Why is this important? At CIPE, we believe that democratic and economic development go hand in hand: strong democratic institutions support strong market institutions, and vice versa. But this belief is not shared everywhere. There is a growing contingent who feel that “strong” leaders in charge of highly directed economies can lead poor countries to prosperity, and that elections and debate simply get in the way.
Economist Dani Rodrik argues that democracy as we know it is a product of industrialization.
Most rich countries followed the same historical path to economic development: a period of industrialization, followed by rising productivity and a shift away from manufacturing to a service economy. But economist Dani Rodrik argues that today’s developing countries seem to be de-industrializing at an earlier, and poorer, stage — a process which could threaten the development of democracy.
In the United States, employment in manufacturing peaked at about 27 percent of the workforce, followed by a transition to a service-oriented economy which today employs less than 10 percent of its workforce in industry. Other Western countries followed similar trajectories: Germany, for example, peaked at about 40 percent before steadily declining.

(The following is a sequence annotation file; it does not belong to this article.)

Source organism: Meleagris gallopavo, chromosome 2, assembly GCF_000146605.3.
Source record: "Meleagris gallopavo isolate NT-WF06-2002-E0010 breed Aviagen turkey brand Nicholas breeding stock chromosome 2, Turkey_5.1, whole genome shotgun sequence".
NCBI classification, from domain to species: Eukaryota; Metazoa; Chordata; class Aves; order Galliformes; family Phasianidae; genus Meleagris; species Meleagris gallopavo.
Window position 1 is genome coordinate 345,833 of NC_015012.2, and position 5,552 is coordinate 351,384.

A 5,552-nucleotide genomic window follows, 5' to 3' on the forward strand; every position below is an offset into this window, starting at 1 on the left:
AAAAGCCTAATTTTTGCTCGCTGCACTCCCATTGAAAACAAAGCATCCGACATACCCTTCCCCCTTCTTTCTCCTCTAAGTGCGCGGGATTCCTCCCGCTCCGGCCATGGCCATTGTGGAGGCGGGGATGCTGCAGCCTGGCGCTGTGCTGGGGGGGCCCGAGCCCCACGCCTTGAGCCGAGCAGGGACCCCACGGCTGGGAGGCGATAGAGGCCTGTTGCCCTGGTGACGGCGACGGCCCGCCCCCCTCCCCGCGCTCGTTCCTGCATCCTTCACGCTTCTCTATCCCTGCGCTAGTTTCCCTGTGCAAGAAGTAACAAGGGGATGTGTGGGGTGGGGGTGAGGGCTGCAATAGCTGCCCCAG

But, Rodrik points out, today’s emerging economies seem to be shifting away from manufacturing at a much earlier stage. Even industrial powerhouse China seems to have never employed more than about 15 percent of its population in manufacturing — and that share is already declining, even as China’s economy continues to grow.
Wamda’s Mix n’ Mentor event in Riyadh brought together CEOs and entrepreneurs.
At a recent conference in Saudi Arabia, I overheard a conversation between two business leaders about their daughters’ marriage prospects. As the father of three daughters, I was curious to hear what they had to say. “Definitely not,” one of the businessmen said, “I am not going to let my daughter marry an entrepreneur. If he doesn’t have a stable job or predictable income, I ask you, how will he be able to support my daughter?” The other, in his traditional white thobe, nodded in agreement.
In 2011, a group of researchers conducted a survey on entrepreneurship in the MENA region and cited “non-acceptance from family members, lack of prestige, high level of competition, and fear of failure” as the top four barriers to starting a business (see Figure 1). In a region where schools and parents prioritize rote memorization over creativity, job security over entrepreneurship, and stability over risk-taking, young people naturally refrain from treading off the beaten path and launching new companies. Furthermore, other social factors, such as the lack of marriage prospects, explain why young Arabs aspire to be government employees and dream of job security.